PA Court Clears Path for School Funding Lawsuit

The Pennsylvania Supreme Court reinstated a lawsuit challenging the state’s school funding system, an apparent victory for struggling districts opposed to what they assert is an unjust structure that relies too heavily on property taxes and doesn’t meet the needs of certain schools.

The lawsuit alleges that Pennsylvania’s school funding system violates the state constitution’s guarantee of a “thorough and efficient system” of education, as well as its equal protection provision.

The action by the court—which runs counter to past rulings and could impact districts across the state—is being monitored by other states, which may find their jurisdictions soon facing similar challenges.

ED to Provide $253 Million in Charter Expansion Grants

The U.S. Department of Education is giving Charter Schools Program grants worth $253 million to several state education agencies and nonprofit charter operators. The funding will be used for state grant competitions to scale up and expand current charter operators.

“Charter schools are now part of the fabric of American education, and I look forward to seeing how we can continue to work with states to help ensure more students can learn in an environment that works for them,” says Education Secretary Betsy DeVos.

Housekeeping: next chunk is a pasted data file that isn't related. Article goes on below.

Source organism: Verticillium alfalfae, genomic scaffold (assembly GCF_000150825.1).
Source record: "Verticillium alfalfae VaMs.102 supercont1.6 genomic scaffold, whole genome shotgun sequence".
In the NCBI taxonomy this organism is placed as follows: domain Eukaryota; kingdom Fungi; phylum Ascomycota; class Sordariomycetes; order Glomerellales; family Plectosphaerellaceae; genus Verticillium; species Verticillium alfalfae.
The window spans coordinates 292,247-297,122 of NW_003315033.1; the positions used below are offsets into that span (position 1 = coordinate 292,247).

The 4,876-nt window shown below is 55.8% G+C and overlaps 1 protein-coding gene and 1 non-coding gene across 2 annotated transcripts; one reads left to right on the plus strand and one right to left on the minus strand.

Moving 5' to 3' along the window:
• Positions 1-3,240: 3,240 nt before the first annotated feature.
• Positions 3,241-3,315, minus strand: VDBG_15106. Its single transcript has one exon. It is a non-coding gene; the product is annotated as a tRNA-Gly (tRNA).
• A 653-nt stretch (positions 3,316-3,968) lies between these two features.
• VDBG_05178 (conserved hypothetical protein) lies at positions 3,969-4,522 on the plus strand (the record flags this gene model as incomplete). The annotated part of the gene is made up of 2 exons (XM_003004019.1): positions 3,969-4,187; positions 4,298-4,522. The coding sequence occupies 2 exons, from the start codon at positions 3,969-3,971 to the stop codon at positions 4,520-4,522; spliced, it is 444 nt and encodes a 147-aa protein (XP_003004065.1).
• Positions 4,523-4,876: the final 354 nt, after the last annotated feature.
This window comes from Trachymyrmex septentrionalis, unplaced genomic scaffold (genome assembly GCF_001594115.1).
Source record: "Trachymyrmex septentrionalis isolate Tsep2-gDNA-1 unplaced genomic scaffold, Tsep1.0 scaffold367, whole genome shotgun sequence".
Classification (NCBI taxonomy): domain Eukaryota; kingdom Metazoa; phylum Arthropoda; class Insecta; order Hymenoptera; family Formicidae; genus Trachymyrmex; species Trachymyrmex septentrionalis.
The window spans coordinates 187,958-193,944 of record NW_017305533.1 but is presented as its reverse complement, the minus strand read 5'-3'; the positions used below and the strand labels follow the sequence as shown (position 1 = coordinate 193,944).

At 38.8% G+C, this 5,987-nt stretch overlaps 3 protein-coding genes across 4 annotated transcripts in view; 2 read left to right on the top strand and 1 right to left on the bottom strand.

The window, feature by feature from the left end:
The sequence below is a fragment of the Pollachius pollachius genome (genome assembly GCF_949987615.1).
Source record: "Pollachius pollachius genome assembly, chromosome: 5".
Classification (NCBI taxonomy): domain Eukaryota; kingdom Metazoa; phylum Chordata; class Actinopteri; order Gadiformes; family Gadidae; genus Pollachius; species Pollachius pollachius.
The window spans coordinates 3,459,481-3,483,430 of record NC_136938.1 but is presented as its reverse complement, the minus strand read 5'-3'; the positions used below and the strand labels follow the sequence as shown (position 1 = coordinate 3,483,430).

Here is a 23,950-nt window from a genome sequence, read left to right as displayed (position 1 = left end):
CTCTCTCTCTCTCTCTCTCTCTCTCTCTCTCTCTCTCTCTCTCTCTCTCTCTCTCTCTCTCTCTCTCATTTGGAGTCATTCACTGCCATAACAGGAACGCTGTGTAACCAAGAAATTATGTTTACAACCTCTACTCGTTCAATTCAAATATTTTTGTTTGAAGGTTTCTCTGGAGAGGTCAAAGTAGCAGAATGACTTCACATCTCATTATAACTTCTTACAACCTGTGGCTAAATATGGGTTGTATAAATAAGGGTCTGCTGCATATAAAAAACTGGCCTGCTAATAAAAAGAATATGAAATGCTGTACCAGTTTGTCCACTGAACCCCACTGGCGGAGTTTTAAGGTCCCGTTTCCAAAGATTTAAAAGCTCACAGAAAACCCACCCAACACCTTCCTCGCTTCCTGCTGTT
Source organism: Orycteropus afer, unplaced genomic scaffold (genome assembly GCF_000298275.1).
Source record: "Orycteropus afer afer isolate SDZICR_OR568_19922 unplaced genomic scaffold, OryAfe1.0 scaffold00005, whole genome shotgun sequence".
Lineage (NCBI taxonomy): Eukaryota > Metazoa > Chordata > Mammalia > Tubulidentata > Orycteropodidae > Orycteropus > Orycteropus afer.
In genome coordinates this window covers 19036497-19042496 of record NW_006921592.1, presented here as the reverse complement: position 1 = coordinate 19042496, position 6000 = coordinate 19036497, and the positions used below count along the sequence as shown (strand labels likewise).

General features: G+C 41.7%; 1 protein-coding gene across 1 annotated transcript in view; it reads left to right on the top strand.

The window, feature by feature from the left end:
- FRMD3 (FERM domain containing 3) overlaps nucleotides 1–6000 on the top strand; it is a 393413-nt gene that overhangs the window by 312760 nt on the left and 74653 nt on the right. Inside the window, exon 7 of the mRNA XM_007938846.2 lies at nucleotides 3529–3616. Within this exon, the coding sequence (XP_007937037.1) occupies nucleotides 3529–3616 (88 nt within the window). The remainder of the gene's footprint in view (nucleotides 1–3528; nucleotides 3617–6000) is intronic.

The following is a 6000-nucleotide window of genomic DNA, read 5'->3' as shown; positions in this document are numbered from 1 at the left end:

College Board Releases Results from Redesigned SAT

The College Board has released much-awaited data analyzing the performance of 2017 graduates on the redesigned SAT. According to the report, “46 percent of high school graduates who took the test met the nonprofit’s new college-readiness benchmarks.”

The new findings will set the baseline for tracking future students’ results.

Does Ninth-Grade GPA Predict Future Performance?

According to a new research study from the University of Chicago’s Consortium on School Research, the answer is yes.

The study analyzed eight data cohorts of Chicago high school freshmen, including the students’ school grades, test scores, and background information such as racial composition and the poverty status of their neighborhoods, and found clear achievement patterns based on freshman GPA.

Not only was ninth-grade performance highly predictive of GPA in the 11th grade, researchers said, but it was also predictive of whether students would actually graduate, enroll in college, and remain in college after one year.